An architect building bridges between religions
ISTANBUL - Hürriyet Daily News
Armenian architect Kevork Özkaragöz desgined many monuments, including mosques and churches, for various religions, forming bridges between faiths.Kevork Özkaragöz, an Armenian architect who has designed many religious monuments for different religions and sects, refers to the opinions of the religious communities when developing his projects.
A member of an Armenian family renowned for their stonemasonry, Özkaragöz moved from Malatya to Istanbul with his family when he was 6 years old.
Speaking to the Hürriyet Daily News about his projects, Özkaragöz said those likening him the chief Ottoman architect Mimar Sinan were exaggerating his skills.
“During the Ottoman period, there was not a tradition of highlighting a certain ethnicity or religion. Such a situation was never seen in architecture and other art forms,” Özkaragöz said.
“Also, the Balyan family [an Armenian dynasty of famous architects during Ottoman period] did not come to the forefront with their identity. As architects, we never attach a special importance to religious structures in our projects. Each architectural project bears importance since they are the structures presented to a city’s community. However, religious structures sometimes require more concentration and effort due to some features peculiar to them,” he said.
The structures built by Özkaragöz in recent years include Mahmut Şevket Paşa Hacı Bektaş Cemevi (an Alevi house of worship) in Istanbul’s Okmeydanı district, Plevne Mosque in Balıkesir’s Gönen district and the final prayer chapel in his hometown, Malatya.
Last year, the final prayer chapel – in a historical Armenian cemetery in Malatya – was demolished by municipal teams, which stirred a lot of debate in society. Due to the objections, the chapel was rebuilt on the grounds that the teams had “misunderstood the order.”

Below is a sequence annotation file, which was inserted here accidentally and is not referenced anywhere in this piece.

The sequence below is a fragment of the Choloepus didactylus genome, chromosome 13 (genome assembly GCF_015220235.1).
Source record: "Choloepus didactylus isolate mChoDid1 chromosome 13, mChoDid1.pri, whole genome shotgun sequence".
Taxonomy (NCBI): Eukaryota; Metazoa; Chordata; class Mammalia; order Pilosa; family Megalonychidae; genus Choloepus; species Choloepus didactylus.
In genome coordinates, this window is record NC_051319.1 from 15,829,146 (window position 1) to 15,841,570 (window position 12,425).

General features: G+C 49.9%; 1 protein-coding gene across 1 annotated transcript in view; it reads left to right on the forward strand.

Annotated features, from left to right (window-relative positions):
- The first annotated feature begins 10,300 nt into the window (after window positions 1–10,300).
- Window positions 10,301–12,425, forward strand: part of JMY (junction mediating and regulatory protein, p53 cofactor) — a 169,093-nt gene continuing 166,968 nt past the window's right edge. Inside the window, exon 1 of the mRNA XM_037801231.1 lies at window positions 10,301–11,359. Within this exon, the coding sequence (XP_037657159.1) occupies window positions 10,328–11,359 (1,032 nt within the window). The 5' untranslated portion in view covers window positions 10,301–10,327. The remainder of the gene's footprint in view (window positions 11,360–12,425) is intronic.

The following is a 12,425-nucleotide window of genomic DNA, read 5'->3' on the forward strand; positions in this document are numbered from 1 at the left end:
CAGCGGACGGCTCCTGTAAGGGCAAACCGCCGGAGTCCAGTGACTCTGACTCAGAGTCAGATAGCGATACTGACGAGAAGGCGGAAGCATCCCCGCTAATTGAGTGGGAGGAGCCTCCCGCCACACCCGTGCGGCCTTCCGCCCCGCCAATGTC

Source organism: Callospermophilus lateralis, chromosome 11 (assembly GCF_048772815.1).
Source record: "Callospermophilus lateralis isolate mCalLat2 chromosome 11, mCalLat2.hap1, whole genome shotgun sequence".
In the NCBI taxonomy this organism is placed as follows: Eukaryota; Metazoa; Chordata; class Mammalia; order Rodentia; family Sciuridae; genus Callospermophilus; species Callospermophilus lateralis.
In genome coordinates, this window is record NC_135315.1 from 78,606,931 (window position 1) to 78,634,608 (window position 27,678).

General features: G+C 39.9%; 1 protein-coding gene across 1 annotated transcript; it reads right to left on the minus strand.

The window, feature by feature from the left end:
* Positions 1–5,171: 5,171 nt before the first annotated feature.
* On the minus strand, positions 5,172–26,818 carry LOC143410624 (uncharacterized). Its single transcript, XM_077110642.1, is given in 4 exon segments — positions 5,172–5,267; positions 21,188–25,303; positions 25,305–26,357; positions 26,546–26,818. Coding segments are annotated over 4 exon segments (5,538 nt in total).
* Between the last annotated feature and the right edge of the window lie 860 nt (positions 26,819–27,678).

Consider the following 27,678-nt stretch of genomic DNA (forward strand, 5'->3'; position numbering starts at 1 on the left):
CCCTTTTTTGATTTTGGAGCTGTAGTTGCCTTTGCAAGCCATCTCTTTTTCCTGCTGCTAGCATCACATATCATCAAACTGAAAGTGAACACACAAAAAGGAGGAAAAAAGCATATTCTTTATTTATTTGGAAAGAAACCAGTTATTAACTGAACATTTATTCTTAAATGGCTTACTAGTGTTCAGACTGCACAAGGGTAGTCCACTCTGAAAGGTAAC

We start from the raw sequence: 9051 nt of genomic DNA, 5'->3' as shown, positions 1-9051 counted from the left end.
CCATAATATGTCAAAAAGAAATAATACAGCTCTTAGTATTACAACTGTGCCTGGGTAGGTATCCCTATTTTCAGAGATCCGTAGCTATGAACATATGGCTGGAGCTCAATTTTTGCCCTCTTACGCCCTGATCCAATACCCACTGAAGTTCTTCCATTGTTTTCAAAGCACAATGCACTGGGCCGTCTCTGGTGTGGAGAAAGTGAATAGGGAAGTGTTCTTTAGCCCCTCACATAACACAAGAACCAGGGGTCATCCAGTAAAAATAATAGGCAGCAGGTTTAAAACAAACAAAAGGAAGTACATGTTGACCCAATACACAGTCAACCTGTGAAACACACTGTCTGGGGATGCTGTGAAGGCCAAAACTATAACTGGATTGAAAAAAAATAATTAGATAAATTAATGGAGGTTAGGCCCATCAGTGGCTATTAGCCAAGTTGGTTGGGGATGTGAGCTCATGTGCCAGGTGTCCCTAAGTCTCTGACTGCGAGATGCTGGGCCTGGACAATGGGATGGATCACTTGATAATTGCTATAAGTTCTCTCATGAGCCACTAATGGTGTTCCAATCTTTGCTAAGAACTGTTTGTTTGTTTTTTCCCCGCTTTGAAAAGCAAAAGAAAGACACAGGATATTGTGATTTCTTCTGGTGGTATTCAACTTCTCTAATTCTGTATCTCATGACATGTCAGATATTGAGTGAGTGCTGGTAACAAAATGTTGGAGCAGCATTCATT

“While designing the Cemevi, I obtained the opinions of elderly persons in the Alevi community. I obtained data on Alevi culture and beliefs from studies published on the subject. And when designing the mosque, I tried to get to know the functions of a mosque by chatting with imams. I especially observed Istanbul’s mosques from the perspective of a designer. I refreshed my knowledge of mosques by examining mosques’ stages of development in art history books. I also examined Vedat Dalokay Islamabad Mosque and Behruz Çinici TCMM mosque, which were built in the Republican period,” he said.
“Existence, oneness and love of God form the basis of religions, while they center upon human beings.I believe each faith has a different form of worship and different needs. I can develop my designs by taking all these [differences] into account with the aid of my cultural background. I am very pleased when a religious structure comes into being and people can worship in them,” Özkaragöz said.
Çamlıca Mosque project
Özkaragöz also criticized the recent plans to build new mosques in distinct parts of Istanbul such as Çamlıca Hill and Taksim Square.
“It is not possible to regard Taksim as a modern square area, since the functional diversities among a series of buildings make it hard to see it as a square,” he said.
“Reorganizing ‘Topçu Kışlası’ [Artillery Barracks] will make the already complicated issue even more confusing. The distinct square areas in the world’s significant cities are noted with the homogeneously distributed buildings surrounding them. If Taksim is organized in such a way, of course a place of worship can be designed there, as we see some examples of it in some major cities of the world. A mosque built on a hill has no place in the traditions of the Bosphorus. All the mosques were built considering the coasts and scale of the Bosphorus. The historical peninsula is the most significant silhouette representing Istanbul. The mosque planned to be built on Çamlıca Hill must not compete to get a role in the historical peninsula. Also, a mosque designed in such an area would create some difficulties in the region due to its size and capacity,” Özkaragöz said.